My impression is that the public schools with a fixed police presence are typically middle and high schools. The primary role of the police in these schools is not to protect the students from an outside threat, such as a would be mass killer, but to handle the range of police problems that occur in the student community...gangs, drugs, theft, truancy, etc.
I am not aware of any elementary schools with SROs, for the issues that SROS typically deal with are not usually present among elementary school kids. They're just too young.
So, placing an officer in a given elementary school to protect against a statistically remote chance of mass murder attempt is hard to justify, from a financial standpoint. The SROs in middle and high schools have much more to deal with to justify their positions...and the cost of those positions.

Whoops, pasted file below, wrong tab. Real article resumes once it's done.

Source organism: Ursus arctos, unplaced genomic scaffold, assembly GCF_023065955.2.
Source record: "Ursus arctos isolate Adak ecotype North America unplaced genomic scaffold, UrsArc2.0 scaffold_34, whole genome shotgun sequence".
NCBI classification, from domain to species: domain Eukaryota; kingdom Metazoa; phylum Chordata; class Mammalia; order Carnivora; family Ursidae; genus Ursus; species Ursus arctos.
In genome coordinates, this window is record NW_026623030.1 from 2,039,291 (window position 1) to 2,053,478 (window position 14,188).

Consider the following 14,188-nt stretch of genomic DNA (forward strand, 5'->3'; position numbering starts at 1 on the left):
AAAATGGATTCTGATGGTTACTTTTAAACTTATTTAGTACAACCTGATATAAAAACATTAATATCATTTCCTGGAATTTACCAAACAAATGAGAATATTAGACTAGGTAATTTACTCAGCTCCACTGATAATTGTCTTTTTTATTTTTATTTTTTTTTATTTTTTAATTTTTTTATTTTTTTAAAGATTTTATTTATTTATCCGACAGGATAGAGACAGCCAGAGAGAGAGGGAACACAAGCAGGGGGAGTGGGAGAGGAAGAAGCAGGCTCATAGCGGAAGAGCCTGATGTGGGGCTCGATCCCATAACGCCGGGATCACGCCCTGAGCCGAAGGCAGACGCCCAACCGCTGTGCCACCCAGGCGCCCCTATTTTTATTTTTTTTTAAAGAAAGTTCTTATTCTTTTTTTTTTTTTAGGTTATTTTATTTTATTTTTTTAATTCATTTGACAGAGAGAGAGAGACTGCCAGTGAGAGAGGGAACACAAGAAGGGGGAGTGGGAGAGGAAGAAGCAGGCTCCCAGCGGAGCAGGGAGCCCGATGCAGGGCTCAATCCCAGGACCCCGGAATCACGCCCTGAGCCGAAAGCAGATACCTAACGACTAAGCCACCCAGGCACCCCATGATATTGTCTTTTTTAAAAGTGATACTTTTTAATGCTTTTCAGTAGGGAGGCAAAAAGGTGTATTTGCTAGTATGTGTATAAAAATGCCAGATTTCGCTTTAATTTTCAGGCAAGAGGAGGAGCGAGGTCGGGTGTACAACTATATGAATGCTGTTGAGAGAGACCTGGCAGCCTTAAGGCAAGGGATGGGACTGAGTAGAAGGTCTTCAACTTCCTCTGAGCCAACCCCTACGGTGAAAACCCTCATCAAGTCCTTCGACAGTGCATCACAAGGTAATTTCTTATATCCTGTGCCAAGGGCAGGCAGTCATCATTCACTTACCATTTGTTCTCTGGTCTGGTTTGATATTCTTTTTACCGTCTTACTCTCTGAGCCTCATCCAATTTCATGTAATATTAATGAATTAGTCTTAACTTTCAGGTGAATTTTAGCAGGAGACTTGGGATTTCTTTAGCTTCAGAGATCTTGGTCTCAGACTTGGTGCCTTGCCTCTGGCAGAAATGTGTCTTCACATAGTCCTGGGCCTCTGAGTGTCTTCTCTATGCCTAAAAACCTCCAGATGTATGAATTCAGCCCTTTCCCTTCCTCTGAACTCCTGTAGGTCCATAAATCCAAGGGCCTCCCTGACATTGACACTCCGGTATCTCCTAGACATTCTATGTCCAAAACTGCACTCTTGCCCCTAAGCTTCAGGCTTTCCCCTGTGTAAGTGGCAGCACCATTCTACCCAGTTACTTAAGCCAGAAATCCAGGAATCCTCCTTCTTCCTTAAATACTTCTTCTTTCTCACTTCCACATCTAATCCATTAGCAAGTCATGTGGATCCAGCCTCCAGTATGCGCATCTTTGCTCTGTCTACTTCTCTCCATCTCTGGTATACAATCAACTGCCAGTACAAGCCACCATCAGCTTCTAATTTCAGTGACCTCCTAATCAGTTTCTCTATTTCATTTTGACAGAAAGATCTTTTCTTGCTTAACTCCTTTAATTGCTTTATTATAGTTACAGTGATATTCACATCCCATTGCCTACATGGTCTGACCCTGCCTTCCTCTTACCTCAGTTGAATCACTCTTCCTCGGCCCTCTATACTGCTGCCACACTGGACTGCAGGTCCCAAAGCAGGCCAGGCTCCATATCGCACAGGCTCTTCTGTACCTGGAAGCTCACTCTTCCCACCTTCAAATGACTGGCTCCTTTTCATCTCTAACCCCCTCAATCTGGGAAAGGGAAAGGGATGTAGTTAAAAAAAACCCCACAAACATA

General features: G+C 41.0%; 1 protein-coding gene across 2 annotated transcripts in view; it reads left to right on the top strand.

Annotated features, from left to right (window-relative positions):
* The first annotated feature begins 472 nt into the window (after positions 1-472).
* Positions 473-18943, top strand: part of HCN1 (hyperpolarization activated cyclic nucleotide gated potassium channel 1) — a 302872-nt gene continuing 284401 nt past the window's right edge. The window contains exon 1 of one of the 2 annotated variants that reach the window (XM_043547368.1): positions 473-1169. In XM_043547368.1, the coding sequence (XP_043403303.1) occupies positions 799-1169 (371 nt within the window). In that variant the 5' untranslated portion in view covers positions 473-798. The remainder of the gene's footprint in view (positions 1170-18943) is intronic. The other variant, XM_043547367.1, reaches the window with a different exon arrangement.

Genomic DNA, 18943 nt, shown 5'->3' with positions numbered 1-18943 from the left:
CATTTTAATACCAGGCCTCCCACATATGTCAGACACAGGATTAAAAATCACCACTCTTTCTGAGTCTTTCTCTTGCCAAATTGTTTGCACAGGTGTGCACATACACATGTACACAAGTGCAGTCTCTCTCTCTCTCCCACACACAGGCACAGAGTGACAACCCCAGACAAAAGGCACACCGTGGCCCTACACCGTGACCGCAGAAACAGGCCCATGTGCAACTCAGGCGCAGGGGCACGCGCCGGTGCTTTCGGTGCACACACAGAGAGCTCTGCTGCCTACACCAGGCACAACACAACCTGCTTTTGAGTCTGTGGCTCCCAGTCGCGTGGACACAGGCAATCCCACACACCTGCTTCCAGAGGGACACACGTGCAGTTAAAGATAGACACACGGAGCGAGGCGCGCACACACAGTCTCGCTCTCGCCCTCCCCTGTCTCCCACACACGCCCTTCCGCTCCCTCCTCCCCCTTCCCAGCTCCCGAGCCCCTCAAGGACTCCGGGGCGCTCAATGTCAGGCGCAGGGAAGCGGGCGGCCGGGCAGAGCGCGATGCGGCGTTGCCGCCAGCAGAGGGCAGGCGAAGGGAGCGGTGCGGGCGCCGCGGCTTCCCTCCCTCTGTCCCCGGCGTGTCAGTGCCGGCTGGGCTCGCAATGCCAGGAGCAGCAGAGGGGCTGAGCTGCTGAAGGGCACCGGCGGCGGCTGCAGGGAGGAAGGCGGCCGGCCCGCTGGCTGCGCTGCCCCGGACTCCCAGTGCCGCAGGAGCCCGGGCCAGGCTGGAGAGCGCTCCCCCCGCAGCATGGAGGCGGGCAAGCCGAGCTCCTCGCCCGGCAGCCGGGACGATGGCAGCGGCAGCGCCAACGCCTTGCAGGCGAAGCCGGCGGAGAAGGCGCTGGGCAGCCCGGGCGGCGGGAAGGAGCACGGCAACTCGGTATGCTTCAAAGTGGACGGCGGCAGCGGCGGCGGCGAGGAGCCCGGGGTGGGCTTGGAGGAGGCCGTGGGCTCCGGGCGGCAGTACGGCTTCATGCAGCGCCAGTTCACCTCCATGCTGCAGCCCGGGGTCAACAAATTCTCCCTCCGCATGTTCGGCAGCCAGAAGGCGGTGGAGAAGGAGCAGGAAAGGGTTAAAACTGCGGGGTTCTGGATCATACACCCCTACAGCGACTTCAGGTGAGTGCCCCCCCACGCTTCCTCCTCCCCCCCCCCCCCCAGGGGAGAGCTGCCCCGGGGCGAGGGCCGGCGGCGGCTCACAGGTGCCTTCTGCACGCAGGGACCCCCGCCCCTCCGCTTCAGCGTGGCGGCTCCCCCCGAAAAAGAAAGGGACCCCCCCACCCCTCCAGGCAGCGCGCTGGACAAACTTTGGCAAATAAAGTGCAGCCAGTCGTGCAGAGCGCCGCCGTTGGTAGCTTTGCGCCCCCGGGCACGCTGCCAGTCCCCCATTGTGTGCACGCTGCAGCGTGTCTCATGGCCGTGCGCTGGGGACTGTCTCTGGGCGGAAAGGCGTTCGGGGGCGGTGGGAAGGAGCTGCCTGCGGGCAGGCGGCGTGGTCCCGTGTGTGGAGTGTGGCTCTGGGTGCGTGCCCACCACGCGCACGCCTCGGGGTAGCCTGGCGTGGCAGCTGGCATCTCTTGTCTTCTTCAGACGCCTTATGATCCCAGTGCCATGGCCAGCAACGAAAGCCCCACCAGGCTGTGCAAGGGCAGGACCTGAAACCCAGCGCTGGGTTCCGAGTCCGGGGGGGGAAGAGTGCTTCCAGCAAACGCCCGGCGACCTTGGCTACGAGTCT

So, I see the biggest obstacle to placing police in elementary schools as being financial.
Of course, a madman looking to carry out an attack in a school might well choose an elementary school over a middle or high school because it is the softest of soft targets...if Newtown style attacks become a trend, then the financial calculus could change.
I agree that many of the liberal mindset have an aversion to a police presence on schools, any school, and would be similarly averse to armed private security at schools. Again, that aversion is subject to change if Newtown style attacks become the trend.
"The great enemy of the truth is very often not the lie, deliberate, contrived and dishonest, but the myth, persistent, persuasive and unrealistic." President John F. Kennedy